From the desk of John Kreutzer: Insurers should be aware that an arbitrator’s authority is bound by the terms of the contract in question. When crafting an arbitration agreement, drafters should take into account that once an agreement is in place, it is the arbitrator that interprets the agreement and makes determinations regarding the extent of arbitrator authority.
Claims Pointer: Arbitration agreements can be a useful tool to avoid litigation. Broad grants of authority in an arbitration agreement, such as a general remedies provision, may lead to unwanted and unexpected results at arbitration as this case demonstrates. When courts review arbitration awards, they focus on whether the contract granted the arbitrator authority before they will consider the merits of an arbitrator’s decision.
Portland Fire Fighters’ Ass’n v. City of Portland, 267 Or App 491 (2014).
Former Portland firefighter, Tom Hurley (Hurley), entered disability status around 1993 and began receiving disability benefits from the city’s Fire and Police Disability and Retirement Fund (“fund”). Hurley became a chef through the fund’s vocational program. In 2006, the city began a “return-to-work program” that placed some injured fund members in low-risk positions. Hurley received notice that he was part of the program and that he would need to attend a 5-week training program. Hurley refused to attend because it would impact his employment as a chef in Portland and Seattle.
After inquiring into why he didn’t attend his training, the fund again asked Hurley to attend a training in March 2007. Hurley again refused. The fund gave a final notice that he was to report to work on April 5, 2007 as a fire inspector. Hurley did not appear and the fund notified him that his disability benefits had been terminated. Hurley’s attorney sought reconsideration of the fund’s decision, but received no response. In May 2007, the City demanded that Hurley report for work. Hurley failed to report and was subsequently discharged on October 7, 2007.
The Portland Firefighters’ Association (“association”) challenged Hurley’s discharge by filing a grievance pursuant to the collective bargaining agreement (CBA). The association sought rescission of Hurley’s discharge and reinstatement of his disability benefits through the fund. The parties agreed that the only issues before the arbitrator were: (1) whether the city had just cause to discharge Hurley; and (2) whether the arbitrator had the authority to give the remedy the association sought.
The arbitrator, relying on a companion Employment Relations Board (ERB) decision, found that the City did not have just cause to fire Hurley because the demands to report for work were unreasonable in light of the fact that the return-to-work program had not been bargained for with the association. Regarding the remedy, the City argued that the CBA did not give the arbitrator authority over the fund. The arbitrator found that the CBA granted general authority to form an appropriate remedy. The EBR upheld the arbitrator’s decisions on the grounds that both decisions were well within the arbitrator’s authority. The Court of Appeals upheld the EBR decision.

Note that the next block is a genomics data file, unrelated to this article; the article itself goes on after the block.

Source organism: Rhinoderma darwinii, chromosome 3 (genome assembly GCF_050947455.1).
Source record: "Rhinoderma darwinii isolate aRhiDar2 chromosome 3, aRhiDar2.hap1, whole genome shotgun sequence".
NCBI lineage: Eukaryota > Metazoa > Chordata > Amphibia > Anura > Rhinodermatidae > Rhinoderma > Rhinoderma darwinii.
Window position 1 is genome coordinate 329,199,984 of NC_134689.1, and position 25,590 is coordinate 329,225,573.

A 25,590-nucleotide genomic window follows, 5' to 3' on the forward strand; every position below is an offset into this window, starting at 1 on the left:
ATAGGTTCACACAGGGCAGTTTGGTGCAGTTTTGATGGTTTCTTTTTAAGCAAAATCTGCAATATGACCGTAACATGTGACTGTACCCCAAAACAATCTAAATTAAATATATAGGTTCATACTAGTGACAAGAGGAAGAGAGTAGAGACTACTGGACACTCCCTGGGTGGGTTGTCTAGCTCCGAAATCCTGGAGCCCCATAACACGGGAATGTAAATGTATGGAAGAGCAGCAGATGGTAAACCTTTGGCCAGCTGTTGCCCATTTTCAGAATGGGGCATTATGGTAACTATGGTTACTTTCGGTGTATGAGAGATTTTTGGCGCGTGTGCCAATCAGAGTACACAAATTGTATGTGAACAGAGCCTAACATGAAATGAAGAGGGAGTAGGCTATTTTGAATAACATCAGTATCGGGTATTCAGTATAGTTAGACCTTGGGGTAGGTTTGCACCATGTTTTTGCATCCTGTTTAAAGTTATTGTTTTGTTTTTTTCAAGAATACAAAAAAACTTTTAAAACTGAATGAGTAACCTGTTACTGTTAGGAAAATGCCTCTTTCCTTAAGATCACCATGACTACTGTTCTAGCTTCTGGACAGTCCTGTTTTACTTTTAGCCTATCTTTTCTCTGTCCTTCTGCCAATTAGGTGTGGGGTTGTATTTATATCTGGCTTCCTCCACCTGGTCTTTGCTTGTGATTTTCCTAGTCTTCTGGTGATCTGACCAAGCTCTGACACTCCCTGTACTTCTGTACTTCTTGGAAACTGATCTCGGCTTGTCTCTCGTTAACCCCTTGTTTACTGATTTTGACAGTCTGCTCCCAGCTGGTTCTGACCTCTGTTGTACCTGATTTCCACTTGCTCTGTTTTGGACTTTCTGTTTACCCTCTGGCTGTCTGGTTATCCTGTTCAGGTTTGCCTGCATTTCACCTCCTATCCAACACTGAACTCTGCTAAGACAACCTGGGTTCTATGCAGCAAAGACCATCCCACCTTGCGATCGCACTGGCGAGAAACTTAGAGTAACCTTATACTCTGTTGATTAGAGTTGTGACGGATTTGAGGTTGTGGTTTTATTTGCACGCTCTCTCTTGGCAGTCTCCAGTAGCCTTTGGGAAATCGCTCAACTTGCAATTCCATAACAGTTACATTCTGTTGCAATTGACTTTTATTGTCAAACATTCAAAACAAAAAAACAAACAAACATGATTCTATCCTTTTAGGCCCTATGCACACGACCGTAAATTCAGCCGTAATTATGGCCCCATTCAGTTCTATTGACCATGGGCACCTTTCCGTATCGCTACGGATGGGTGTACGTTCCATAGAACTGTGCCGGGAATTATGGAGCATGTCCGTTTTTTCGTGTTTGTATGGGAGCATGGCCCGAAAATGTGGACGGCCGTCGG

The Court of Appeals first addressed the City’s argument that Hurley’s grievance was not arbitrable. The court found that the CBA’s grievance provision gave the arbitrator authority to “settle any grievance or complaints that might arise out of the application of this Agreement.” The court concluded that the City agreed to arbitrate not only whether it unlawfully discharged Hurley, but also the remedy that should follow. The City’s arguments amounted to a disagreement about the substantive decisions the arbitrator made, not whether the arbitrator had authority to make them. The court held that the city was bound to the arbitrator’s decision to restore disability benefits, whether from the fund or otherwise, because the crafting of a remedy was wholly within the arbitrator’s authority per the arbitration agreement.
The City next contended that the arbitrator was bound by the CBA to not consider grievances filed beyond fourteen days of a breach of the CBA. The court stated that the text of the CBA did not prevent the arbitrator from addressing Hurley’s discharge and request for restoration of disability benefits. The court also rejected the City’s argument that crafting a “make-whole” remedy amended the CBA because crafting a remedy was within the scope of the agreement. Finally, the court deferred to the arbitrator’s decision to create a “make-whole” remedy absent a contract provision allowing such authority because an arbitrator may “fashion a remedy if he interprets the contract to give him that authority.”
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